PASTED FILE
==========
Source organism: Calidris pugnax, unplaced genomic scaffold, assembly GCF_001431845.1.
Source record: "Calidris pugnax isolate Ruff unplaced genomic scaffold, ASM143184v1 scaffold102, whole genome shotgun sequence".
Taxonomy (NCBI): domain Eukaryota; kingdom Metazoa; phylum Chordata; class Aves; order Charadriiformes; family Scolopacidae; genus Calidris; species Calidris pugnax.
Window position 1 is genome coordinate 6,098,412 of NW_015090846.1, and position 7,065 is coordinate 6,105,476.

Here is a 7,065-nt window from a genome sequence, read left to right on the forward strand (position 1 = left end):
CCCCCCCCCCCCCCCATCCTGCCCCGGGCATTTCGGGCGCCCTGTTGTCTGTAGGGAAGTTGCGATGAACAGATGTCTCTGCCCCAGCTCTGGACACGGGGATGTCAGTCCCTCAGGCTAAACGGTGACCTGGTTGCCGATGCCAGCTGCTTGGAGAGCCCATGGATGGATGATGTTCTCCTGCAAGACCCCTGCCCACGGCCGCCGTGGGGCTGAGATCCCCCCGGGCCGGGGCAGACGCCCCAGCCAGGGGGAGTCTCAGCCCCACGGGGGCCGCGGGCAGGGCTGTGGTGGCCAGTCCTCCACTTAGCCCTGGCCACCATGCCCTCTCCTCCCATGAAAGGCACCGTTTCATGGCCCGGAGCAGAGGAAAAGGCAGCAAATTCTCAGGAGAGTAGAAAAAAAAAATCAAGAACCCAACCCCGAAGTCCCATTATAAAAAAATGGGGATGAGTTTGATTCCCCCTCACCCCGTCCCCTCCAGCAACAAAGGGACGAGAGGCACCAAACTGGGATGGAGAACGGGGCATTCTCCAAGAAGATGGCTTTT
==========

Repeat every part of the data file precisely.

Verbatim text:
Source organism: Calidris pugnax, unplaced genomic scaffold, assembly GCF_001431845.1.
Source record: "Calidris pugnax isolate Ruff unplaced genomic scaffold, ASM143184v1 scaffold102, whole genome shotgun sequence".
Taxonomy (NCBI): domain Eukaryota; kingdom Metazoa; phylum Chordata; class Aves; order Charadriiformes; family Scolopacidae; genus Calidris; species Calidris pugnax.
Window position 1 is genome coordinate 6,098,412 of NW_015090846.1, and position 7,065 is coordinate 6,105,476.

Here is a 7,065-nt window from a genome sequence, read left to right on the forward strand (position 1 = left end):
CCCCCCCCCCCCCCCATCCTGCCCCGGGCATTTCGGGCGCCCTGTTGTCTGTAGGGAAGTTGCGATGAACAGATGTCTCTGCCCCAGCTCTGGACACGGGGATGTCAGTCCCTCAGGCTAAACGGTGACCTGGTTGCCGATGCCAGCTGCTTGGAGAGCCCATGGATGGATGATGTTCTCCTGCAAGACCCCTGCCCACGGCCGCCGTGGGGCTGAGATCCCCCCGGGCCGGGGCAGACGCCCCAGCCAGGGGGAGTCTCAGCCCCACGGGGGCCGCGGGCAGGGCTGTGGTGGCCAGTCCTCCACTTAGCCCTGGCCACCATGCCCTCTCCTCCCATGAAAGGCACCGTTTCATGGCCCGGAGCAGAGGAAAAGGCAGCAAATTCTCAGGAGAGTAGAAAAAAAAAATCAAGAACCCAACCCCGAAGTCCCATTATAAAAAAATGGGGATGAGTTTGATTCCCCCTCACCCCGTCCCCTCCAGCAACAAAGGGACGAGAGGCACCAAACTGGGATGGAGAACGGGGCATTCTCCAAGAAGATGGCTTTT